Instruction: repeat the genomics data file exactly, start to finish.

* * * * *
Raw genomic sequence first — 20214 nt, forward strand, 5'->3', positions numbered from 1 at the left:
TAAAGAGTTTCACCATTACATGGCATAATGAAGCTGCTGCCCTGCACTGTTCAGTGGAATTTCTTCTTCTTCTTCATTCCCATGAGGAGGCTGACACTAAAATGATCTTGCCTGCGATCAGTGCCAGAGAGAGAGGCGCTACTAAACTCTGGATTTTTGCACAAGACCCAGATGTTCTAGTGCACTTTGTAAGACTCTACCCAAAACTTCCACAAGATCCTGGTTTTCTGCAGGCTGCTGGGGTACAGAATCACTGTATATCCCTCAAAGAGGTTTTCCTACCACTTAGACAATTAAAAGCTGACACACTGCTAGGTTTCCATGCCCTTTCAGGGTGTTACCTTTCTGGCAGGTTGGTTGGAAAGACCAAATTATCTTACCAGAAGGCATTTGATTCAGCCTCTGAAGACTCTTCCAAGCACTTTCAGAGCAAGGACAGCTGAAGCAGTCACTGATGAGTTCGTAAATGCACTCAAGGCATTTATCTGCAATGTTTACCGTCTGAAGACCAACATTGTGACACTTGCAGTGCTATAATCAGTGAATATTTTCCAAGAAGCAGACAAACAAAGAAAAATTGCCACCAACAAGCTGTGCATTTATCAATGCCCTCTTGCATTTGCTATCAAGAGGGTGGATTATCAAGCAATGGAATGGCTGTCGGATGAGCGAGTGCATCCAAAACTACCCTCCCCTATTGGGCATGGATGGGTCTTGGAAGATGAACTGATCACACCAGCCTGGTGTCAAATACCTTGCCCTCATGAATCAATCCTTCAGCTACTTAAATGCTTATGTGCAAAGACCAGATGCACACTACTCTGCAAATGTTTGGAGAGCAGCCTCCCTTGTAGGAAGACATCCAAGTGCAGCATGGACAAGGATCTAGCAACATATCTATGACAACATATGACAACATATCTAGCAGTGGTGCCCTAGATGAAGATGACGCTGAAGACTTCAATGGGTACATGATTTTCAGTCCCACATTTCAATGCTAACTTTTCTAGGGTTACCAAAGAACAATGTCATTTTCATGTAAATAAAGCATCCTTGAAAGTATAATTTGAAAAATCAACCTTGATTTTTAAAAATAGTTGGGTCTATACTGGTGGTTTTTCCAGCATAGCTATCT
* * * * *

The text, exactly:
Raw genomic sequence first — 20214 nt, forward strand, 5'->3', positions numbered from 1 at the left:
TAAAGAGTTTCACCATTACATGGCATAATGAAGCTGCTGCCCTGCACTGTTCAGTGGAATTTCTTCTTCTTCTTCATTCCCATGAGGAGGCTGACACTAAAATGATCTTGCCTGCGATCAGTGCCAGAGAGAGAGGCGCTACTAAACTCTGGATTTTTGCACAAGACCCAGATGTTCTAGTGCACTTTGTAAGACTCTACCCAAAACTTCCACAAGATCCTGGTTTTCTGCAGGCTGCTGGGGTACAGAATCACTGTATATCCCTCAAAGAGGTTTTCCTACCACTTAGACAATTAAAAGCTGACACACTGCTAGGTTTCCATGCCCTTTCAGGGTGTTACCTTTCTGGCAGGTTGGTTGGAAAGACCAAATTATCTTACCAGAAGGCATTTGATTCAGCCTCTGAAGACTCTTCCAAGCACTTTCAGAGCAAGGACAGCTGAAGCAGTCACTGATGAGTTCGTAAATGCACTCAAGGCATTTATCTGCAATGTTTACCGTCTGAAGACCAACATTGTGACACTTGCAGTGCTATAATCAGTGAATATTTTCCAAGAAGCAGACAAACAAAGAAAAATTGCCACCAACAAGCTGTGCATTTATCAATGCCCTCTTGCATTTGCTATCAAGAGGGTGGATTATCAAGCAATGGAATGGCTGTCGGATGAGCGAGTGCATCCAAAACTACCCTCCCCTATTGGGCATGGATGGGTCTTGGAAGATGAACTGATCACACCAGCCTGGTGTCAAATACCTTGCCCTCATGAATCAATCCTTCAGCTACTTAAATGCTTATGTGCAAAGACCAGATGCACACTACTCTGCAAATGTTTGGAGAGCAGCCTCCCTTGTAGGAAGACATCCAAGTGCAGCATGGACAAGGATCTAGCAACATATCTATGACAACATATGACAACATATCTAGCAGTGGTGCCCTAGATGAAGATGACGCTGAAGACTTCAATGGGTACATGATTTTCAGTCCCACATTTCAATGCTAACTTTTCTAGGGTTACCAAAGAACAATGTCATTTTCATGTAAATAAAGCATCCTTGAAAGTATAATTTGAAAAATCAACCTTGATTTTTAAAAATAGTTGGGTCTATACTGGTGGTTTTTCCAGCATAGCTATCT